73rd Street at Columbus Avenue, NYC, north side of the street in October 2017 (Google Street View).
And, just when I make a blanket statement about colors across the city becoming more muted over time, I run into something to contradict me. The building on the northeast corner of West 73rd Street at Columbus Avenue, 100 West 73rd Street, has gone from a bland beige to a funky violet. Who knows, maybe it's owned by NYU grads. It also was built in 1920 and is another rental building. Incidentally, if you are wondering what rentals go for in a nice Upper West Side building like this, you might luck into one for around $1800/month in 2019, but you're more likely looking at over $2000/month for just about any studio (which is pretty much all the building has). Is that reasonable? Actually, it's pretty standard for Manhattan, though of course, you can find cheaper if you find a "deal."

West 73rd Street at Columbus Avenue, NYC,
73rd Street at Columbus Avenue, NYC, north side of the street in October 2017 (Google Street View).
Otherwise, the scene is a pretty picture of gentrification. Now, that's a controversial word to use, and you could argue that nothing of the sort has taken place here because, well, it was nice back in 1979, too. And, to be truthful, it's hard to argue with that. However, the scene was much starker in 1979. They've since added trees, you have lots of cute little cafes and fancy restaurants instead of cleaners and other common businesses, and the buildings themselves appear better maintained (at least on the outside, but the outside is usually a good predictor of what the inside looks like, too). You no longer have splotchy paint jobs, the fire escapes are now tastefully painted, there now are elaborate awnings. It certainly looks more prosperous to me, though the old view with its rough edges had a certain charm to it, too.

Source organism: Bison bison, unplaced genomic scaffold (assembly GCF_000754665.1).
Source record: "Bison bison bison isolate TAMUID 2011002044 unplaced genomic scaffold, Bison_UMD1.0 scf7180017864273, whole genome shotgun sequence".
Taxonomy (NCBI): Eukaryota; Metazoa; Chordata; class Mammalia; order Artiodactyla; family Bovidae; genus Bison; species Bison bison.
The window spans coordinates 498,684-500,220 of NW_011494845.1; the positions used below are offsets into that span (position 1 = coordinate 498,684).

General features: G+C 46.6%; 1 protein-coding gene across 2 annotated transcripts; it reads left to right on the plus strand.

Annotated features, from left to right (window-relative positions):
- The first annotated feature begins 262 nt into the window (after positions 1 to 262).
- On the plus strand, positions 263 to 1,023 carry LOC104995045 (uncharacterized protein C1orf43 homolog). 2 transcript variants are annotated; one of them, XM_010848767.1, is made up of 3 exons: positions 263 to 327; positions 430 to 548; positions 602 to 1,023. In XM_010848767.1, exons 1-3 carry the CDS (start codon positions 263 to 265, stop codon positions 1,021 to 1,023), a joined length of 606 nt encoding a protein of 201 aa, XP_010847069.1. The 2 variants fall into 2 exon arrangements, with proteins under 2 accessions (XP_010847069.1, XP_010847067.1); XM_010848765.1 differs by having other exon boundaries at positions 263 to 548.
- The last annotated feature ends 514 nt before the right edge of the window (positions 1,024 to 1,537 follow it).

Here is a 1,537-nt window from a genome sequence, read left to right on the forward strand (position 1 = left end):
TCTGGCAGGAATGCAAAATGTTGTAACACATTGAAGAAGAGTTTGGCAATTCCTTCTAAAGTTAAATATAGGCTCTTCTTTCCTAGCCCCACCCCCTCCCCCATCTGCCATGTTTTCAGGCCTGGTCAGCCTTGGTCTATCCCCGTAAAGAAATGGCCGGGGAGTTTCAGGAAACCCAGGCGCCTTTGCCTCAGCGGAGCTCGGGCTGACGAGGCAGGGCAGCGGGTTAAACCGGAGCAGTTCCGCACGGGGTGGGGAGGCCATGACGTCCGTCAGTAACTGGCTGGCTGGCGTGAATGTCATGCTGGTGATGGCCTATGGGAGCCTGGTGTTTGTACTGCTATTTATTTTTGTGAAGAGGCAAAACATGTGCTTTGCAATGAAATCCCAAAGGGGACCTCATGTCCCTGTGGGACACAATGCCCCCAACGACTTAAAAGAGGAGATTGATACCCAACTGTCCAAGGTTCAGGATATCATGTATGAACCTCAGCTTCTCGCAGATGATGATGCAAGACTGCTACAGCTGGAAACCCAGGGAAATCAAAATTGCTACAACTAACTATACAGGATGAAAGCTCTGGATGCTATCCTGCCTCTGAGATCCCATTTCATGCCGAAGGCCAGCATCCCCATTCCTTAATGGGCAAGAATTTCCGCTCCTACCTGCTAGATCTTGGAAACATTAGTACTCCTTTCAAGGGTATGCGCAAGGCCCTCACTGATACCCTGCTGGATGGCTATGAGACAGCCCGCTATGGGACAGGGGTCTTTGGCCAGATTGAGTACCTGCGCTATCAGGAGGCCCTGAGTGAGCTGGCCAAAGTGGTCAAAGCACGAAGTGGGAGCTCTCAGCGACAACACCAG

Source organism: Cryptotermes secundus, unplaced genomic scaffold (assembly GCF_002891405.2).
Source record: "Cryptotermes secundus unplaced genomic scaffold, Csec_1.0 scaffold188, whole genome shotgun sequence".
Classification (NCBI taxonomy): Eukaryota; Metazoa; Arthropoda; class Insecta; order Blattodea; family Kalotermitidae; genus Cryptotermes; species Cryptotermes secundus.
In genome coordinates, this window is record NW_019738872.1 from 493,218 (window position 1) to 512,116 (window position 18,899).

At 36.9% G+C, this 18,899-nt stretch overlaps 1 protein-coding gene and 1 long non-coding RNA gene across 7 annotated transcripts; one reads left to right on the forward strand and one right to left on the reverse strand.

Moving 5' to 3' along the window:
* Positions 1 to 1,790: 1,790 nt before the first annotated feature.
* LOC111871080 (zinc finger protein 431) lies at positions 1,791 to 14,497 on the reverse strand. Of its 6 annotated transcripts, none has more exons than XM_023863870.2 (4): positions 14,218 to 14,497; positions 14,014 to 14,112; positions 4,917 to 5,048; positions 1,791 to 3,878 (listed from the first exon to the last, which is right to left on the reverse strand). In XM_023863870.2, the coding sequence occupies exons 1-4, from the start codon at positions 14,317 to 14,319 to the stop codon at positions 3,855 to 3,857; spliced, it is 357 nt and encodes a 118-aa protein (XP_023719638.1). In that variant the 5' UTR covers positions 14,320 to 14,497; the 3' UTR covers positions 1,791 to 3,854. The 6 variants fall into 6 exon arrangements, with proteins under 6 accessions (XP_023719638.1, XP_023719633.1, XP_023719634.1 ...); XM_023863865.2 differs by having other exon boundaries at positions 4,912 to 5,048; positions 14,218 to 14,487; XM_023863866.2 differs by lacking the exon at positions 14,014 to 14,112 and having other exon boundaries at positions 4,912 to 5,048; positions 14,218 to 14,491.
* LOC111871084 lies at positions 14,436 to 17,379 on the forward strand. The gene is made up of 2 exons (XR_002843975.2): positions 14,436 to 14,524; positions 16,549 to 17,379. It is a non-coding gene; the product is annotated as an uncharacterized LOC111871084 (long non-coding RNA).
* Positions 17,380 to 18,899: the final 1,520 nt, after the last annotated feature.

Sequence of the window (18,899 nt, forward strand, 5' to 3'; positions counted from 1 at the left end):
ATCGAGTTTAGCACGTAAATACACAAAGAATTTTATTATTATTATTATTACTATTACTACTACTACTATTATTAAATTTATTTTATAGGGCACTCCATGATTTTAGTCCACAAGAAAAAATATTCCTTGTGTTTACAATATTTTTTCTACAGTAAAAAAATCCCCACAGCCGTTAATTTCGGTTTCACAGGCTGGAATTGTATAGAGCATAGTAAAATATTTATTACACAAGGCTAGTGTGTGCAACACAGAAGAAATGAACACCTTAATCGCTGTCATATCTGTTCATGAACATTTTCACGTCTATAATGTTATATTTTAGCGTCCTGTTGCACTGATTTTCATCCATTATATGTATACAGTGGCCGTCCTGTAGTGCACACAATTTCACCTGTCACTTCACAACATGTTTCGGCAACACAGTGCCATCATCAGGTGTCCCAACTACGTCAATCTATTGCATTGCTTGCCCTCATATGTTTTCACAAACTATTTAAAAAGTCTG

126 West 73rd Street, NYC,
126 West 73rd Street, NYC, October 2017 (Google Street View).
The tall white building in the background of the 1979 photo is still there, though a bit obscured by the trees. It was built in 1886 (some sources say 1914-1915) by Henry Struss and is located in a landmark district between Columbus and Amsterdam Avenues. Just after the 1979 picture was taken, 126 West 73rd Street was converted to coop apartments in 1980. It is made of a singular steel frame with a glazed terra cotta facade that has been restored. So, there have been some changes going on, just not ones that are obvious to the naked eye. This neighborhood must have looked quite different back around 1915 with just this 13-floor building standing before all the lower buildings around it sprang up as the city expanded northward.

I hope you enjoyed this entry in our "the more things change, the more they stay the same" series. Sometimes the lack of change is a feat in itself, and I'm sure the residents of West 73rd Street like the very subtle changes that have taken place on their street over the past forty years. Please visit some of our other entries in this series!